Cowboy dreams…

From the time I was a small child, I’ve loved horses and all things Western.  I’m not sure how it happened but I think my love of reading is partly responsible.  Television reinforced what I read.

I was a busy kid.  There was a great deal to do back in the day.  Much of what I did involved reenacting events from books or story lines from television programs.  In the mid 1960s, there were several good Westerns on television:  The Big Valley, Bonanza, Gunsmoke, Wyatt Earp, Roy Rogers, The Lone Ranger, just to name a few.  I watched many of them and was so mesmerized by all of the trials and tribulations.  Plus they rode horses all of the time which, to me, would have been a dream come true.

My little neighborhood friends and I would head into the woods that bordered our yards to make forts, gallop like horses, take prisoners and just about anything else we could think of.  I have to say I was the ringleader and probably a little bossy.  It was probably a sign that I would become a teacher.  We kids would emerge at mealtimes and certainly flourished due to the fresh air and activity.

I’ve maintained a lingering interest in all things Western.  I still enjoy reading about the history of the West.  Some of my best understanding of horses came during the 1980s when I worked part-time at a horse stable for a few years.  It was difficult, tedious work but it gave me the opportunity to be around horses and pretend, for a few hours a week, that I was living my childhood fantasy.

Lately, I’ve had a resurgence of interest since I’ve discovered the show The Pioneer Woman on television.  Ree Drummond seems to be an interesting woman and, while she doesn’t always cook the most healthy things, her food looks tasty.  But what I enjoy best are the brief glimpses into the ranch life.  It really isn’t so Romantic.  It’s flat-out hard work.  But I still cherish my dream of long days in the saddle, endless hours outdoors, being one with my trusty steed, and coming home to a hearty meal.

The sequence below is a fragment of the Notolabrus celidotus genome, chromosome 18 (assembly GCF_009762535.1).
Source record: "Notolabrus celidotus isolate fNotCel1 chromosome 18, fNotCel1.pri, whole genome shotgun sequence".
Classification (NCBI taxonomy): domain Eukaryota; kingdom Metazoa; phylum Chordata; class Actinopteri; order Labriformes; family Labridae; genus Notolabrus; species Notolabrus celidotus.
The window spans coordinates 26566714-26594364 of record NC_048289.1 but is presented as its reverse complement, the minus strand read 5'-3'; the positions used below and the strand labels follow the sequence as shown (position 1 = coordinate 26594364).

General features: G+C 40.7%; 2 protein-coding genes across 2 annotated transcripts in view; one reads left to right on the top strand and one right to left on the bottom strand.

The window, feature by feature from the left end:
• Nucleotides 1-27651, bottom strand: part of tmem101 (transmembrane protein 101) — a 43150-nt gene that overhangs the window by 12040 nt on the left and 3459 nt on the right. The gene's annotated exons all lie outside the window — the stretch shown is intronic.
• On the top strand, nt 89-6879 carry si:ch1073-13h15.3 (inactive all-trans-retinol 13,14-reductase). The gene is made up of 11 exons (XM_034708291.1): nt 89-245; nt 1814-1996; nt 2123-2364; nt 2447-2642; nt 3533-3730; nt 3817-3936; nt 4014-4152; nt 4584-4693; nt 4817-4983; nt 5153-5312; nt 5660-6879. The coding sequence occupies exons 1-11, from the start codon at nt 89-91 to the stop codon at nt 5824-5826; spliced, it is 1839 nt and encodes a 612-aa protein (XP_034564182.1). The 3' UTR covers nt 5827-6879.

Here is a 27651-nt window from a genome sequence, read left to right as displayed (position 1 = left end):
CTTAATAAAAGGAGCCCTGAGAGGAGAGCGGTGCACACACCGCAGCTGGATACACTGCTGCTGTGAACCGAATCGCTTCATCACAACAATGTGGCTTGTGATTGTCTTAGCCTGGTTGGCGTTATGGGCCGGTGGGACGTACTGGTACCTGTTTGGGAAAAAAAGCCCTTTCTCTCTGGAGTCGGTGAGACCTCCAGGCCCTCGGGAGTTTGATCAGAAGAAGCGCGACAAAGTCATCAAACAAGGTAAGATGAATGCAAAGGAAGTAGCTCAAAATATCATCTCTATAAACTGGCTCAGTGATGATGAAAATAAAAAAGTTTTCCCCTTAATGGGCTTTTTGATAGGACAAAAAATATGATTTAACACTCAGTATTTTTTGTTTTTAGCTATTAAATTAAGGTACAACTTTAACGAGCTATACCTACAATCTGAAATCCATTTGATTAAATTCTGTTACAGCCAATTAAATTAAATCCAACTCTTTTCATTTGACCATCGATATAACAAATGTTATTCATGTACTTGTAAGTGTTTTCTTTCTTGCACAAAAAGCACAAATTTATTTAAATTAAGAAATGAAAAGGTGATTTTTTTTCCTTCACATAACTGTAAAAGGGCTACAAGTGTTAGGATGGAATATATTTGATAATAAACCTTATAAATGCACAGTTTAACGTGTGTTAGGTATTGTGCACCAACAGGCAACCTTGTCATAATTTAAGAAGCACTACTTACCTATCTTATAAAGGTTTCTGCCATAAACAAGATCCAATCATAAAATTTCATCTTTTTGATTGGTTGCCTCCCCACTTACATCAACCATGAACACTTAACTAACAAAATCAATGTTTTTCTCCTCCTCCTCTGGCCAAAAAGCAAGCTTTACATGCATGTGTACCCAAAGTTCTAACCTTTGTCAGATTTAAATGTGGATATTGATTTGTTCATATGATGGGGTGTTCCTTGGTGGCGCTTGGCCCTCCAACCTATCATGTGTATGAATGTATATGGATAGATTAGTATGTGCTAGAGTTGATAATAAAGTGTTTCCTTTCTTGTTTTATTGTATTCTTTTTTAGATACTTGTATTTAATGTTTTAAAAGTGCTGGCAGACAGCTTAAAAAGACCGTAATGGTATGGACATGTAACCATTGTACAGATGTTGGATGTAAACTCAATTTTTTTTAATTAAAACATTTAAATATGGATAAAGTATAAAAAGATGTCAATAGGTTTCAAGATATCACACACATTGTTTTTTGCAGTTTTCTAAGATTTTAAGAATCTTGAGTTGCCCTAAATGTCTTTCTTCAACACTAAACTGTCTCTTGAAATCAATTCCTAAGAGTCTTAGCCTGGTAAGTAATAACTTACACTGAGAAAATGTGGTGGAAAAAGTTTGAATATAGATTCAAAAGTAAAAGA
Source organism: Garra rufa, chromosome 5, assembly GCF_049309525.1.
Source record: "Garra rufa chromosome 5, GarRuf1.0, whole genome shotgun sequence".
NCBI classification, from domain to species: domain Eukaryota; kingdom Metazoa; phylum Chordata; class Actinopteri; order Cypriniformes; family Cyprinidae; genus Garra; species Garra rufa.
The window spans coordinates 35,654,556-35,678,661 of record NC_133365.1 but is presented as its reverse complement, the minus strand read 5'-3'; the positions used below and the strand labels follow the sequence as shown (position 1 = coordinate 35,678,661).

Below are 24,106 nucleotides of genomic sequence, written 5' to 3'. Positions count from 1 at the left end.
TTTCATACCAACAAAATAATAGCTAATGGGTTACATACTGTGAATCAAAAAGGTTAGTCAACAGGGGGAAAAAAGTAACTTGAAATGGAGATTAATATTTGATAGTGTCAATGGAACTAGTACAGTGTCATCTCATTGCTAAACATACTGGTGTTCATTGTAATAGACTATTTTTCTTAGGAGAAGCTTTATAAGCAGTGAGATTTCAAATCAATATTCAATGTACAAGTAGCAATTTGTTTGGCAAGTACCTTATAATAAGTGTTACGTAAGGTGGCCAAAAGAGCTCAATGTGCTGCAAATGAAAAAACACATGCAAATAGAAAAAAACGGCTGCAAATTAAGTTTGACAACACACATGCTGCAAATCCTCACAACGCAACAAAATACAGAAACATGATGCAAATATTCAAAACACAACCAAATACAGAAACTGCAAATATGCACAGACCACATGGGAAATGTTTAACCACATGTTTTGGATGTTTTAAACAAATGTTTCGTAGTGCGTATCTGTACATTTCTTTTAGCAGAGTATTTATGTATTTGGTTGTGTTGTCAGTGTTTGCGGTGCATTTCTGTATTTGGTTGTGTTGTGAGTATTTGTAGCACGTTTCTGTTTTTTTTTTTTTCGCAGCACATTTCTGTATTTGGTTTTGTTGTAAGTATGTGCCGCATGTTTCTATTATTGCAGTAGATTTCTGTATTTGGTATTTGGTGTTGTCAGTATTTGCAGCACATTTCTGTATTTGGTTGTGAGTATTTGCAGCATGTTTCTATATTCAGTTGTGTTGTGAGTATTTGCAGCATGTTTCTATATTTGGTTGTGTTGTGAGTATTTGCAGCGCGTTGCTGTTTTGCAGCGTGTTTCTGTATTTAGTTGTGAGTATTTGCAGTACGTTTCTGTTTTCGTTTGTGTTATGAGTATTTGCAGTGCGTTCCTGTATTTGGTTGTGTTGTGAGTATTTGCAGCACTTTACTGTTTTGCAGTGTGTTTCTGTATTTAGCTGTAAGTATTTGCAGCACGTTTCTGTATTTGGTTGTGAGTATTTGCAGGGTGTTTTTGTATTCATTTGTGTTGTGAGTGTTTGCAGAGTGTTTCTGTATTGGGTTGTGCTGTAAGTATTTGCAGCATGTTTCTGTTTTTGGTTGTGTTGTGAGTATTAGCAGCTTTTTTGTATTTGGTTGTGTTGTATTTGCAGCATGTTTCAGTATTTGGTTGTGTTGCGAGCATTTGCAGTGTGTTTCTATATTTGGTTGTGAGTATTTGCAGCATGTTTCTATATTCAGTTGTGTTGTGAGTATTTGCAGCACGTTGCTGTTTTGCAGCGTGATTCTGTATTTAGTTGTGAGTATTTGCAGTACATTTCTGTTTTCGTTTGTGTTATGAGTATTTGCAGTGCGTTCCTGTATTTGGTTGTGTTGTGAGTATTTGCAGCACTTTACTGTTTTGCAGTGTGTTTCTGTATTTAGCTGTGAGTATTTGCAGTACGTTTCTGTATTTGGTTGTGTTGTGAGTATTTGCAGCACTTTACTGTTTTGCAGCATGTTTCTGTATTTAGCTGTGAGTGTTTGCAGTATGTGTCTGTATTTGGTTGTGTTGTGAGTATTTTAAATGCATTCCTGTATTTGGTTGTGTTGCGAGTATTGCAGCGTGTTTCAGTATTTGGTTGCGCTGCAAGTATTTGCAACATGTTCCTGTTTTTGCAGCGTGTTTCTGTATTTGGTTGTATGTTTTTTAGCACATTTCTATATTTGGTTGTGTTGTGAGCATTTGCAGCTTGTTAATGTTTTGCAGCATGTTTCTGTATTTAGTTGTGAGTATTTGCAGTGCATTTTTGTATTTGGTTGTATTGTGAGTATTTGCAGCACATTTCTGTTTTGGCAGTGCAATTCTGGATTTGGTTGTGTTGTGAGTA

Fantasy is the best way to describe it.  But I’ve always been a dreamer and will continue to be as long as I live.  Some have come true, some have yet to be realized.  How exciting is that to think about?

In the words of two Yale boys, Stoddard King and Alonzo Elliott:

“There’s a long, long trail a-winding/Into the land of my dreams,/Where the nightingales are singing/And a white moon beams.”

I know the song is about soldiers returning from WWI but the images work for me.

Last but not least, my buddy Roy Orbison:

“I close my eyes
Then I drift away
Into the magic night
I softly say
A silent prayer
Like dreamers do…”

Happy dreams until we meet again.


About thequarryschild

A self-described forensic junkie, Beth Anderson spends her days shaping young minds to ask critical questions and wonder “whodunit.” Beth resides in the Capital District of New York and spends her free time reading and solving the great mysteries. Her love of swimming, tennis and sports provides the basis for one of the lead characters in her new book The Quarry’s Child. Beth is one of the founding members of the Upper Hudson Valley Chapter of Sisters in Crime (aka Mavens of Mayhem), a graduate of the FBI Citizens Academy, a survivor of a visit to an active aircraft carrier while it was at sea, and a published poet in Soundings, a literary journal. Beth continues to instill a love for mystery fiction in her students as she has for over twenty years. Photo credit: Quinn Mulvey
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